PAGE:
24-Hour Crisis Hotline: (877)SAFEGBC or (877)723-3422 Mental Health & Substance Abuse Issues

6502 Nursery Drive, Suite 100
Victoria, TX 77904
(361)575-0611
(800)421-8825
Fax: (361)578-5500

Medical Disorders
Resources
Basic InformationLookupsLatest News
AHA News: How Bacteria in Your Gut Interact With the Mind and BodyMusic Might Help Soothe Ailing HeartsCould an Injected Electrode Control Your Pain Without Drugs?100,000 Dead, 40 Million Unemployed: America Hits Grim Pandemic MilestonesFDA Approves IV Artesunate for Severe Malaria'Silent' COVID-19 More Widespread Than ThoughtDrug Combos May Be Advance Against Heart FailurePollen Fragments Linger After Rains, Leaving Allergy Sufferers MiserableA New Hip or Knee Can Do a Marriage Good, Study FindsOnly Half of Americans Say They'd Get a Coronavirus Vaccine: SurveyAlzheimer's Gene Linked to Severe COVID-19 RiskCoronavirus Cases Ticking Upwards in Nearly a Dozen U.S. StatesLockdown Got You Down? Experts Offer Tips to De-StressCould a Hormone Help Spur High Blood Pressure?Nursing Homes Are Ground Zero for COVID-19Getting Back to Work Safely After LockdownRemdesivir Will Not Be Enough to Curb COVID-19, Study FindsOutdoor Swimming Pools Not a COVID-19 Risk: ExpertStrokes Are Deadlier When They Hit COVID-19 PatientsAHA News: How to Accurately Measure Blood Pressure at HomeU.S. Earmarks $1.2 Billion for New Vaccine Deal as Coronavirus Deaths Near 95,000During the Pandemic, How Safe Is the Great American Summer Vacation?COVID-19 Damages Lungs Differently From the Flu: StudyMore Evidence Hydroxychloroquine Won't Help, May Harm COVID-19 PatientsYour Sleep Habits May Worsen Your AsthmaExtra Pounds Could Bring More Painful JointsCOVID Can Complicate Pregnancy, Especially If Mom Is ObeseWHO Predicts COVID-19 Will Take Heavy Toll in AfricaCombining Remdesivir With Other Meds Could Boost COVID-Fighting PowerMultiple Sclerosis Ups Odds for Heart Trouble, StrokeAHA News: Not Wanting to Burden Busy Hospitals, She Disregarded Heart Attack SignsExperimental Vaccines Shield Monkeys From CoronavirusHeart Attack Cases at ERs Fall by Half – Are COVID Fears to Blame?Asthma Ups Ventilator Needs of Younger Adults With COVID-19: Study1 in 5 Hospitalized NYC COVID-19 Patients Needed ICU CareObesity Ups Odds for Dangerous Lung Clots in COVID-19 PatientsDoes 6 Feet Provide Enough COVID Protection?COVID-19 Antibodies May Tame Inflammatory Condition in Kids: StudyAs Americans Return to Work, How Will COVID Change the Workplace?COVID and Hypochondria: Online Therapy May Help Ease FearsAHA News: Is High Blood Pressure Inevitable?People Mount Strong Immune Responses to Coronavirus, Boding Well for a VaccineProms Gone, Graduations Online: Pandemic Cancels Kids' Rites of PassageDon't Delay If Cancer Symptoms Appear – Call Your DoctorPulmonary Rehab Can Help People With COPD, So Why Do So Few Get It?COVID-19 Will Delay 28 Million Elective Surgeries Worldwide: StudyMost U.S. States Reopening as Coronavirus Cases DeclineRate of New U.S. Coronavirus Cases Is DecliningCould Certain Chemicals Trigger Celiac Disease?Poor Americans Likely to Miss Preventive Heart Screenings: Study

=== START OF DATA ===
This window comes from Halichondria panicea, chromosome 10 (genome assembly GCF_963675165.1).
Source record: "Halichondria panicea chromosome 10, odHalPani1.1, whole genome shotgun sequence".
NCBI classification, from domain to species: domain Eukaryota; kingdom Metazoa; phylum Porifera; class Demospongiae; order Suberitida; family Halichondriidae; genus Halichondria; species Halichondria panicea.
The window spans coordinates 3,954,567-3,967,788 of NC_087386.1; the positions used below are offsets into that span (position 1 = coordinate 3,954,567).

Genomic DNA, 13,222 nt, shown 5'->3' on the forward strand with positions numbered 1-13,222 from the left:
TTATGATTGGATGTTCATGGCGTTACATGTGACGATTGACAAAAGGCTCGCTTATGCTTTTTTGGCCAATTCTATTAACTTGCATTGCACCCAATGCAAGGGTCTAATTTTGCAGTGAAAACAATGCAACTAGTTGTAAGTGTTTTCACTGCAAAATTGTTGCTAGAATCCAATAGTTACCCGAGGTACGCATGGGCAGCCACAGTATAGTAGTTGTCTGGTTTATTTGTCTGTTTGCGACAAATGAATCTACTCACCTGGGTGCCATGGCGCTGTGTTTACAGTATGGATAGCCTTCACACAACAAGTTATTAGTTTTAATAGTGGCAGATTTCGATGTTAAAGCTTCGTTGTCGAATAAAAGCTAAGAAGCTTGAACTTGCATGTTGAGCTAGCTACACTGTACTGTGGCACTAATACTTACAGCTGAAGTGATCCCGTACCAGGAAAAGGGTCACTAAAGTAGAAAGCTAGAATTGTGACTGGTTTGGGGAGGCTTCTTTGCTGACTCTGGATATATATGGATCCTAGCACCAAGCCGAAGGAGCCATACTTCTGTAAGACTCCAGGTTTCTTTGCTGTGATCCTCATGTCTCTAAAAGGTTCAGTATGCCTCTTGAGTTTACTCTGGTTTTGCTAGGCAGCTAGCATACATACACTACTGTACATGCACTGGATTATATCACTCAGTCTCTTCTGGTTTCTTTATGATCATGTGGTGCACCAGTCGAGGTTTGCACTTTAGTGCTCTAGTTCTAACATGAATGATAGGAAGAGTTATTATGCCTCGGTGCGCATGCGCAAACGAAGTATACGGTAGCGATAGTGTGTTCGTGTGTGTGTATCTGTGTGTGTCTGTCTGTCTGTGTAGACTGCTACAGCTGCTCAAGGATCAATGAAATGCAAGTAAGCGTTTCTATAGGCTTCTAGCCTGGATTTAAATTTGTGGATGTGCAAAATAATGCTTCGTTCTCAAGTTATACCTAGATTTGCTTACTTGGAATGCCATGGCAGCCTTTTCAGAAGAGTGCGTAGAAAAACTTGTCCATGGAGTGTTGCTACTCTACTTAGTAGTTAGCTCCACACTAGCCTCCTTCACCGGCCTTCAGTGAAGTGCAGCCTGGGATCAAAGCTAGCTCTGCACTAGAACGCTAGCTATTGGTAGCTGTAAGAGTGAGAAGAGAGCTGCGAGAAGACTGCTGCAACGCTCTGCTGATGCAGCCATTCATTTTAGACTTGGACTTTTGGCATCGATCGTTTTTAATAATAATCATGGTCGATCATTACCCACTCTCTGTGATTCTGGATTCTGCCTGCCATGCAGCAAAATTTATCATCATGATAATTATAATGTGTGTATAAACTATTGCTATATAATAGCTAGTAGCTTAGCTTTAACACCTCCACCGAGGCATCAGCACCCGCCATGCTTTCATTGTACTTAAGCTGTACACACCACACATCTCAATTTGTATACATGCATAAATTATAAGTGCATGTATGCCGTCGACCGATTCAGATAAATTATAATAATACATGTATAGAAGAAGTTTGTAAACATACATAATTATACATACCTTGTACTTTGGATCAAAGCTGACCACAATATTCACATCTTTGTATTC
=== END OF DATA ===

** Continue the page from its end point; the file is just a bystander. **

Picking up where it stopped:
Questions and AnswersLinks
Related Topics

Diabetes

What Foods Are Most Likely to Cause Acne Breakouts?

HealthDay News
by -- Robert Preidt
Updated: Oct 11th 2019

new article illustration

FRIDAY, Oct. 11, 2019 (HealthDay News) -- Certain eating habits, high levels of stress and exposure to pollution are among the greatest factors associated with acne, researchers say.

They studied links to acne in more than 6,700 people from six countries in Europe and the Americas. The analysis showed that many more people with acne consume dairy products each day than those without acne -- 48.2% versus 38.8%.

The same was true for soda, juices or syrups (35.6% versus 31%); pastries and chocolate (37% versus 27.8%); as well as other sweets (29.7% versus 19.1%).

The study also found that 11% of acne sufferers consume whey proteins compared to 7% of those without acne. And 11.9% of acne sufferers use anabolic steroids versus 3.2% of others.

Exposure to pollution and stress was also more common among people with acne, and they were also more likely to use harsh skin care practices.

The findings reflected an association with acne, but not a cause-and-effect link. The study was scheduled to be presented Saturday at a meeting of the European Academy of Dermatology and Venereology (EADV), in Madrid.

Lead author Dr. Brigitte Dreno, head of dermatology at University Hospital of Nantes in France, noted that acne is one of the most common reasons people see a dermatologist.

"Its severity and response to treatment may be influenced by internal and external factors, which we call the exposome," Dreno said in a meeting news release. "For the first time, this study allows us to identify the most important exposome factors relating to acne from patient questioning prior to any treatment prescription."

Previous research has suggested that tobacco use is an acne trigger, but this study did not link tobacco with acne.

Acne affects about 1 in 10 people worldwide, and as many as 40% of adult women.

"Understanding, identifying and reducing the impact of exposome is important for an adequate acne disease management as it may impact on the course and severity of acne as well as on treatment efficacy," said Dreno, who is also chair of the meeting's Scientific Programming Committee.

Research presented at meetings is typically considered preliminary until published in a peer-reviewed journal.

More information

The American Academy of Family Physicians has more on acne.